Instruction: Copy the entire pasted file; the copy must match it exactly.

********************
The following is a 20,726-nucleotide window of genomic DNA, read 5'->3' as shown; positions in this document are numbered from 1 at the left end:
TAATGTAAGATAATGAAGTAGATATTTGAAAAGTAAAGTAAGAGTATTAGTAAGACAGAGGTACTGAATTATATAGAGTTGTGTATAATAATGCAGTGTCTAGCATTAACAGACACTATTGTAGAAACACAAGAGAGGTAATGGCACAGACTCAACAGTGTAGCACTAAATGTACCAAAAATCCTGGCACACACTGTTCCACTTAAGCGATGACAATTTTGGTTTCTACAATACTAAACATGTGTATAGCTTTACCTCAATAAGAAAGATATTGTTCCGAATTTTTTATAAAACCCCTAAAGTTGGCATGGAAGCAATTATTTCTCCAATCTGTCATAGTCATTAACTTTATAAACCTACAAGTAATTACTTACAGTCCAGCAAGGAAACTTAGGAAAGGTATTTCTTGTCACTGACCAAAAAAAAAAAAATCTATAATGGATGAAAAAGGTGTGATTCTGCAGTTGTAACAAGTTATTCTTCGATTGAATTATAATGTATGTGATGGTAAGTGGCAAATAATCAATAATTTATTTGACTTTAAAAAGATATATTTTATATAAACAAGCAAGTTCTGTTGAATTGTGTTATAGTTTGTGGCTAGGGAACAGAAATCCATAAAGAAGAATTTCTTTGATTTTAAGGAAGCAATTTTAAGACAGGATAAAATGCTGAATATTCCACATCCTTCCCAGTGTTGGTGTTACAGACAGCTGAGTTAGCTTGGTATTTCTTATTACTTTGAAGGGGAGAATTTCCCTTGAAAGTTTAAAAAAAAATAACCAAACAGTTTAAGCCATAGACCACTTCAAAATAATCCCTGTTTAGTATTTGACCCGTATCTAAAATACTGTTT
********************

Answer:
The following is a 20,726-nucleotide window of genomic DNA, read 5'->3' as shown; positions in this document are numbered from 1 at the left end:
TAATGTAAGATAATGAAGTAGATATTTGAAAAGTAAAGTAAGAGTATTAGTAAGACAGAGGTACTGAATTATATAGAGTTGTGTATAATAATGCAGTGTCTAGCATTAACAGACACTATTGTAGAAACACAAGAGAGGTAATGGCACAGACTCAACAGTGTAGCACTAAATGTACCAAAAATCCTGGCACACACTGTTCCACTTAAGCGATGACAATTTTGGTTTCTACAATACTAAACATGTGTATAGCTTTACCTCAATAAGAAAGATATTGTTCCGAATTTTTTATAAAACCCCTAAAGTTGGCATGGAAGCAATTATTTCTCCAATCTGTCATAGTCATTAACTTTATAAACCTACAAGTAATTACTTACAGTCCAGCAAGGAAACTTAGGAAAGGTATTTCTTGTCACTGACCAAAAAAAAAAAAATCTATAATGGATGAAAAAGGTGTGATTCTGCAGTTGTAACAAGTTATTCTTCGATTGAATTATAATGTATGTGATGGTAAGTGGCAAATAATCAATAATTTATTTGACTTTAAAAAGATATATTTTATATAAACAAGCAAGTTCTGTTGAATTGTGTTATAGTTTGTGGCTAGGGAACAGAAATCCATAAAGAAGAATTTCTTTGATTTTAAGGAAGCAATTTTAAGACAGGATAAAATGCTGAATATTCCACATCCTTCCCAGTGTTGGTGTTACAGACAGCTGAGTTAGCTTGGTATTTCTTATTACTTTGAAGGGGAGAATTTCCCTTGAAAGTTTAAAAAAAAATAACCAAACAGTTTAAGCCATAGACCACTTCAAAATAATCCCTGTTTAGTATTTGACCCGTATCTAAAATACTGTTT